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Scientists reveal how the sun sings

Scientists reveal how the sun sings

It used to be known that this phenomenon could last for five minutes – but researchers have now discovered much longer periods where the sun sways. Hear the sound produced by the oscillations.

It was discovered that the sun makes ringing sounds as early as the 1960s, but then has been circling around periods that lasted about five minutes. Then science predicted that the stars should also oscillate for much longer periods, and now it has been shown that this is in fact the case with the Sun. It’s reports Max Planck Institute.

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Oscillations can span the entire orbit of the Sun – 27 days. They appear on the surface in the form of huge vortices moving at a speed of five kilometers per hour. To find an explanation, physicists at the Max Planck Institute for Solar System Research and the University of Göttingen analyzed ten years of observations from NASA’s Solar Dynamics Observatory.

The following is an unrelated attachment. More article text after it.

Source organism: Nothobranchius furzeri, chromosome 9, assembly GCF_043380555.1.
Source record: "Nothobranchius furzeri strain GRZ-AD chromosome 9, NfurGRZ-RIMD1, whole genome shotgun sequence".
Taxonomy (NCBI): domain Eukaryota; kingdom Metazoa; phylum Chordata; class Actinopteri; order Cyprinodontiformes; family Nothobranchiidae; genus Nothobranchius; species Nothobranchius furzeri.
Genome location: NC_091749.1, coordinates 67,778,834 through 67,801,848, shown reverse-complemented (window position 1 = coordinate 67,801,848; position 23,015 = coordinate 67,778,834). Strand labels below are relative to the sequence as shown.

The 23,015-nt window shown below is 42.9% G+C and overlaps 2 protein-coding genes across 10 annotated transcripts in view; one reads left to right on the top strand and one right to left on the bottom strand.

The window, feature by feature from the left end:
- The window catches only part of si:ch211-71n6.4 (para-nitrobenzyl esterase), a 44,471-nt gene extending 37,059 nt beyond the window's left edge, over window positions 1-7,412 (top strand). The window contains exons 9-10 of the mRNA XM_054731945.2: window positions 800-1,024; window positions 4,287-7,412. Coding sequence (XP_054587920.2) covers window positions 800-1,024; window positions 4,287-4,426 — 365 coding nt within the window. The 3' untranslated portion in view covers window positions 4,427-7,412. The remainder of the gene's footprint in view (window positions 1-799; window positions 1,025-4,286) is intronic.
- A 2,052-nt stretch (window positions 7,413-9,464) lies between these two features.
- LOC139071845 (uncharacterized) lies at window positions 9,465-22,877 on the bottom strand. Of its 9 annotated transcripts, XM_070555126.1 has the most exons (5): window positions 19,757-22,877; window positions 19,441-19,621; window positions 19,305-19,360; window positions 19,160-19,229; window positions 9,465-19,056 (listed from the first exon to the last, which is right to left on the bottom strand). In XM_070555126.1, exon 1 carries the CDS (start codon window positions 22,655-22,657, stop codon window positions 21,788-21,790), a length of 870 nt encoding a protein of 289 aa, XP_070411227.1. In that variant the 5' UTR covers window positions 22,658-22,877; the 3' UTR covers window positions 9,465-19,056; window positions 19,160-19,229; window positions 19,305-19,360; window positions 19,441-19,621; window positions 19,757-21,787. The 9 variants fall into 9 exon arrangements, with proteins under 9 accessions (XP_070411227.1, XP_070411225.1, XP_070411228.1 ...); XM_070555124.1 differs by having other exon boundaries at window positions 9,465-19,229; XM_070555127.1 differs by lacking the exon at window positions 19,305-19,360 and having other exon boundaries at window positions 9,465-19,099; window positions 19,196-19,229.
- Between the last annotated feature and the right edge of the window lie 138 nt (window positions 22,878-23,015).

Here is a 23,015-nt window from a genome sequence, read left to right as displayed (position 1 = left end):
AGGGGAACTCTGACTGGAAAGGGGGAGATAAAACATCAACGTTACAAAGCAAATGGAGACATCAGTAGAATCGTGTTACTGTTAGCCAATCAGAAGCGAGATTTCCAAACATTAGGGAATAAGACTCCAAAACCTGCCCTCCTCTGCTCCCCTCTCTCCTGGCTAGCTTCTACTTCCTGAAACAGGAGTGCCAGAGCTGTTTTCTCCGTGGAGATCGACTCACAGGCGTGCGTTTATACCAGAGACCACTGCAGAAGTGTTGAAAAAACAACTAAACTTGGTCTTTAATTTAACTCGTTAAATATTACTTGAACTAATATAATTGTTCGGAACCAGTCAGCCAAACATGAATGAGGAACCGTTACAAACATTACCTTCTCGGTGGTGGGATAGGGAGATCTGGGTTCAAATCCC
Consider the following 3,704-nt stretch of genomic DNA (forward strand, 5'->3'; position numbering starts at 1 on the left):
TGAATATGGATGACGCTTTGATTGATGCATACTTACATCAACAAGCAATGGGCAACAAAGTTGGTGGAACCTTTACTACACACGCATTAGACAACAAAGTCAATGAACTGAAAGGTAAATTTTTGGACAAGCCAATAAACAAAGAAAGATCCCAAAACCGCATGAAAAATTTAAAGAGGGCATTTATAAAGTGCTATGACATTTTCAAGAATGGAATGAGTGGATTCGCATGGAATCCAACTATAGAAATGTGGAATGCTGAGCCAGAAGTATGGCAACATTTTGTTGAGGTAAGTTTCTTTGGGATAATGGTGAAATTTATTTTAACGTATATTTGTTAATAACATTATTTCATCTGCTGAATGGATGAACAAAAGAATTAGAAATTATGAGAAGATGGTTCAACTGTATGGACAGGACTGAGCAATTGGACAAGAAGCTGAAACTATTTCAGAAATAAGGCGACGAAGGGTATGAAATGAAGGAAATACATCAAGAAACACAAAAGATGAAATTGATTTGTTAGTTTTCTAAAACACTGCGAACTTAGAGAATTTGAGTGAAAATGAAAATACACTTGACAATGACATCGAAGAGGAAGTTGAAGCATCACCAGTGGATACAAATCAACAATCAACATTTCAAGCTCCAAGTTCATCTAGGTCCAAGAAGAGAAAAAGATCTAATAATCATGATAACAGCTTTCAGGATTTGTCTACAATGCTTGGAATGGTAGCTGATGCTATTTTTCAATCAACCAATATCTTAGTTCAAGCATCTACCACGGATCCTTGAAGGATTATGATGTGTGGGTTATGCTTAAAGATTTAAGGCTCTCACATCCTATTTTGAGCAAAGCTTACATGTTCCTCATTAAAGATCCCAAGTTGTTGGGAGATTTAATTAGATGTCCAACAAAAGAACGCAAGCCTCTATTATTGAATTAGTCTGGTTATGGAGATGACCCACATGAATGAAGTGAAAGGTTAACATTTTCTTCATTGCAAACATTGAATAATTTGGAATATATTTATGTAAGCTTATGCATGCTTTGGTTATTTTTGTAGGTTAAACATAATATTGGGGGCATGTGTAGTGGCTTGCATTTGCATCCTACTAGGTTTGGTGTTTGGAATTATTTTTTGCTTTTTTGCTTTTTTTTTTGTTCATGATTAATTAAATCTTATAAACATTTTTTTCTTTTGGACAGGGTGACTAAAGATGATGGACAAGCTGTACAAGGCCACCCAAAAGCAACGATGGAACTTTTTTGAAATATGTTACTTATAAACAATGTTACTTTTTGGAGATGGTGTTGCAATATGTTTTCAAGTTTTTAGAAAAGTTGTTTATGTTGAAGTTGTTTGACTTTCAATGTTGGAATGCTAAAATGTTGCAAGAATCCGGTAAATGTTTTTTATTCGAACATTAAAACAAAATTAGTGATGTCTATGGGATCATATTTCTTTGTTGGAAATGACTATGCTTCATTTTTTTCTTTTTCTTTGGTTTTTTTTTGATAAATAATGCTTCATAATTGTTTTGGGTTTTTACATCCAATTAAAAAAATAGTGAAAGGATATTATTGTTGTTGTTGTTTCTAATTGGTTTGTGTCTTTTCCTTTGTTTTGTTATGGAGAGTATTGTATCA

Depends on differential rotation

The vortices are the result of what is called differential gyration. This means that different parts of a gaseous body rotate at different speeds, and that the mass moves due to the large temperature difference between the core and the outside of the Sun. The researchers discovered that the vibrations come in dozens of different versions — some with the greatest strength at the poles, and others with a center closer or at the sun’s equator.

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As early as the 1990s, brief vibrations could be used to build a picture of the Sun’s interior – in the same way that earthquakes can tell us about our planet’s interior. But with the researchers’ new computer models, they can now look deep into the sun and see its long oscillations in the form of a three-dimensional structure. How does the sun sing? Listen to the clip below:

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